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    Five dead in US storms, country girds for more fierce weather

    AFP
    Swaths of the United States braced for more snow and punishingly low temperatures Wednesday.
    AFP
    Five dead in US storms, country girds for more fierce weather
    AFP

    This aerial view shows homes are surrounded by flood waters in Hampton, New Hampshire, on January 10, 2024.

    Swaths of the United States braced for more snow and punishingly low temperatures Wednesday as millions in the east dug out from a previous round of severe winter weather that left at least five people dead.

    The latest storm, already bringing precipitation to the West, was expected to tear across the country this week, bringing an Arctic blast to northern regions and prompting weather adviseries or warnings in dozens of states from California to Maine.

    "A potent Arctic front drops southward from Canada on Wednesday and this will herald the arrival of the coldest temperatures so far this season for the Northern Plains, with subzero lows becoming a reality for Montana and the Dakotas, and highs remaining below freezing as far south as Oklahoma by Friday," the National Weather Service (NWS) said in a statement.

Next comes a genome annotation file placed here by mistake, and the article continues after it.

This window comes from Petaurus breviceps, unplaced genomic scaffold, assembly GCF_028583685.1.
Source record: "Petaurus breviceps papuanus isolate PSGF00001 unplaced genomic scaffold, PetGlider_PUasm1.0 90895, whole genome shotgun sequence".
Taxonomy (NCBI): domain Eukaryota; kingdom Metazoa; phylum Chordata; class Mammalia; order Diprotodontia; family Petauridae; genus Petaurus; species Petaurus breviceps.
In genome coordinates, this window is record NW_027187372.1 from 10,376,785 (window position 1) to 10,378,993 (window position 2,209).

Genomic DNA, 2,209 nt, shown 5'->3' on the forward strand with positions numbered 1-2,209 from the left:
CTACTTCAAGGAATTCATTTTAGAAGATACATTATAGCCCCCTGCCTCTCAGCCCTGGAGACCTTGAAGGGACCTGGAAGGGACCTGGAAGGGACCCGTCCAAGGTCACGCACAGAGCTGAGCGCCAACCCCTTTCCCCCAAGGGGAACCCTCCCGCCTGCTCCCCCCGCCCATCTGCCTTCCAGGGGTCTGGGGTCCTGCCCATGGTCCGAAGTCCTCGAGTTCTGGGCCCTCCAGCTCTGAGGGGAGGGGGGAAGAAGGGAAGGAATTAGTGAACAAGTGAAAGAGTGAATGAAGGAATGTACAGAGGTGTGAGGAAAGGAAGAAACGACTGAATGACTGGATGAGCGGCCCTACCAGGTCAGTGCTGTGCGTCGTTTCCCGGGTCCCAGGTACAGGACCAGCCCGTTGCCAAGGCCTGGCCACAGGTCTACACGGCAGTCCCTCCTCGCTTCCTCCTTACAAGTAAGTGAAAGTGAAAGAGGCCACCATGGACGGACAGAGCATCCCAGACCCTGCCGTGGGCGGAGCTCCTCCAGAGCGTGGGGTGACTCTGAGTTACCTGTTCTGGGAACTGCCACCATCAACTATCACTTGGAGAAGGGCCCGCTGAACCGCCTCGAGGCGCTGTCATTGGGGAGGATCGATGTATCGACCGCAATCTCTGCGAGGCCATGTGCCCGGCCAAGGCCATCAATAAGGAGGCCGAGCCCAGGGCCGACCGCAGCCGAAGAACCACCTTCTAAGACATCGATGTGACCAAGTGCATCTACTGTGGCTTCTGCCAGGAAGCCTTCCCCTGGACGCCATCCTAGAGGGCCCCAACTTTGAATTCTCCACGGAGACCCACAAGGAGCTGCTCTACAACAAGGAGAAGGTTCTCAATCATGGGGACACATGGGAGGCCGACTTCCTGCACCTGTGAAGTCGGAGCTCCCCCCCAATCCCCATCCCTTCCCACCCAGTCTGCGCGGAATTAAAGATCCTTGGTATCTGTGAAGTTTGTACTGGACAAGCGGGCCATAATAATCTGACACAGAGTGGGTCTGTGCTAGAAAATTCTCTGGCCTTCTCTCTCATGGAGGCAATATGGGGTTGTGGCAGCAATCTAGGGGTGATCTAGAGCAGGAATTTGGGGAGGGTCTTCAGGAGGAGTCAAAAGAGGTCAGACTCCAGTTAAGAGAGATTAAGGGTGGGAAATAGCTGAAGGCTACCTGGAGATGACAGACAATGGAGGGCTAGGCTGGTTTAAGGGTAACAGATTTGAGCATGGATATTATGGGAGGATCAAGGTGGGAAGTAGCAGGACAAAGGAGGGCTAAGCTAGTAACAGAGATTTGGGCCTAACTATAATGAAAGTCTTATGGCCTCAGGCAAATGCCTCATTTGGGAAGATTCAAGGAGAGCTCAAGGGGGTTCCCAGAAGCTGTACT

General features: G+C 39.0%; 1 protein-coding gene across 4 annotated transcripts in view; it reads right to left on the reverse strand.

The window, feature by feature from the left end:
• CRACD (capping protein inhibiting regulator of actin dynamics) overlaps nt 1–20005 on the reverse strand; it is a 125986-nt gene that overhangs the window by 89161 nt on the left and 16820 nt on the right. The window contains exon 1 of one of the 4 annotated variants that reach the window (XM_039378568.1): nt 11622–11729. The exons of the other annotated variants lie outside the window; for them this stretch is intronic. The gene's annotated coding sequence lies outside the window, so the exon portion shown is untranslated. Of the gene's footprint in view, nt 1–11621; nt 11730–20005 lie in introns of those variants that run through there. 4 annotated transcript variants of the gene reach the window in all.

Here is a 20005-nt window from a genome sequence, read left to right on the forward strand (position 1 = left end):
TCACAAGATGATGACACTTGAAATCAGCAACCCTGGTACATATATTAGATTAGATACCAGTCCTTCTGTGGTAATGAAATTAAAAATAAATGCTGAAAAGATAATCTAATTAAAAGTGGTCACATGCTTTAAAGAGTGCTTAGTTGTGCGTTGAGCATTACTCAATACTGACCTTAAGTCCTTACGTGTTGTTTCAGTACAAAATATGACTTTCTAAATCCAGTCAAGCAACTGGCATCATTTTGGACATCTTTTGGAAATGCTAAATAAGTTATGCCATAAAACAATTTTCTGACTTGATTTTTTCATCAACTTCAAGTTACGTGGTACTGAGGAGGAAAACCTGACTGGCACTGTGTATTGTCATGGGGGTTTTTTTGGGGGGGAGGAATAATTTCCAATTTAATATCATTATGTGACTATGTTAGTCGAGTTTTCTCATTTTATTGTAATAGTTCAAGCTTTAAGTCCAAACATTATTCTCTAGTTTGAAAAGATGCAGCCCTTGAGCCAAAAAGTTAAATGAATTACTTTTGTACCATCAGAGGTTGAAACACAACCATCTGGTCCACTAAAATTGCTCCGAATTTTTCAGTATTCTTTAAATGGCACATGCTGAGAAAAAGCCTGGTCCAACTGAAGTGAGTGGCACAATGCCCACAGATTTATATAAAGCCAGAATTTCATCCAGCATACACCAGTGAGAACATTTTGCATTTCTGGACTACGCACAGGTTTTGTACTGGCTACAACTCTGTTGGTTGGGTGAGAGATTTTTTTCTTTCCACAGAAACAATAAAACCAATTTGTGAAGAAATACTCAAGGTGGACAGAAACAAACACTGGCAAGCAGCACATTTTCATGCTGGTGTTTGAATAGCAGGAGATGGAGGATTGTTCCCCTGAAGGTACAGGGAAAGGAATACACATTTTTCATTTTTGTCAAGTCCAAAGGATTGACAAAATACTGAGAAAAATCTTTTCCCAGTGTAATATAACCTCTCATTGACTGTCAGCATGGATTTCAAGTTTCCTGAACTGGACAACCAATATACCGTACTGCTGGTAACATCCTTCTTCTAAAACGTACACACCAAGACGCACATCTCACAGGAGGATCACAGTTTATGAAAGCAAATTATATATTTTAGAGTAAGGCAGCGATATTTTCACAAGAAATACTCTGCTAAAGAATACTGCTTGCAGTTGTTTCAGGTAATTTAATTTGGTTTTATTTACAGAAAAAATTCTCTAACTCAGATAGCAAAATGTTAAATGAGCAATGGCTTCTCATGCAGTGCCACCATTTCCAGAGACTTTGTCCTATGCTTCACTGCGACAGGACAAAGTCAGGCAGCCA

That comes on top of fierce storms that brought tornadoes in the South, dangerous flooding in the east and blizzards through the Great Lakes region and elsewhere, disrupting thousands of commercial flights and prompting governors to declare states of emergency.

    More than 400,000 customers were without power mid-morning Wednesday, including 140,000 in New York state, according to monitoring website Poweroutage.us, a drop from the nearly 900,000 customers nationwide that were without power Tuesday evening.

    The NWS forecast "several feet of heavy snow and strong winds gusting to 60 mph" (96 kilometers per hour) through Wednesday in the northwest's Cascades and parts of the Rocky Mountains, with the storm then barrelling eastward and bringing "blizzard conditions" to the Midwest.

    Meanwhile, tornadoes on Tuesday ripped through the Florida panhandle, where drone images showed downed trees and damaged buildings with roofs torn off.

    At least five storm-related deaths have been recorded, including an 81-year-old Alabama woman whose mobile home was reportedly struck by a tornado.

    The weather was already having a heavy impact on flights, with more than 659 canceled and 1,300 delayed in the United States early Wednesday, monitoring website FlightAware.com reported.

    Scientists say that as humanity continues to warm the planet by burning fossil fuels, weather patterns will become more unpredictable.

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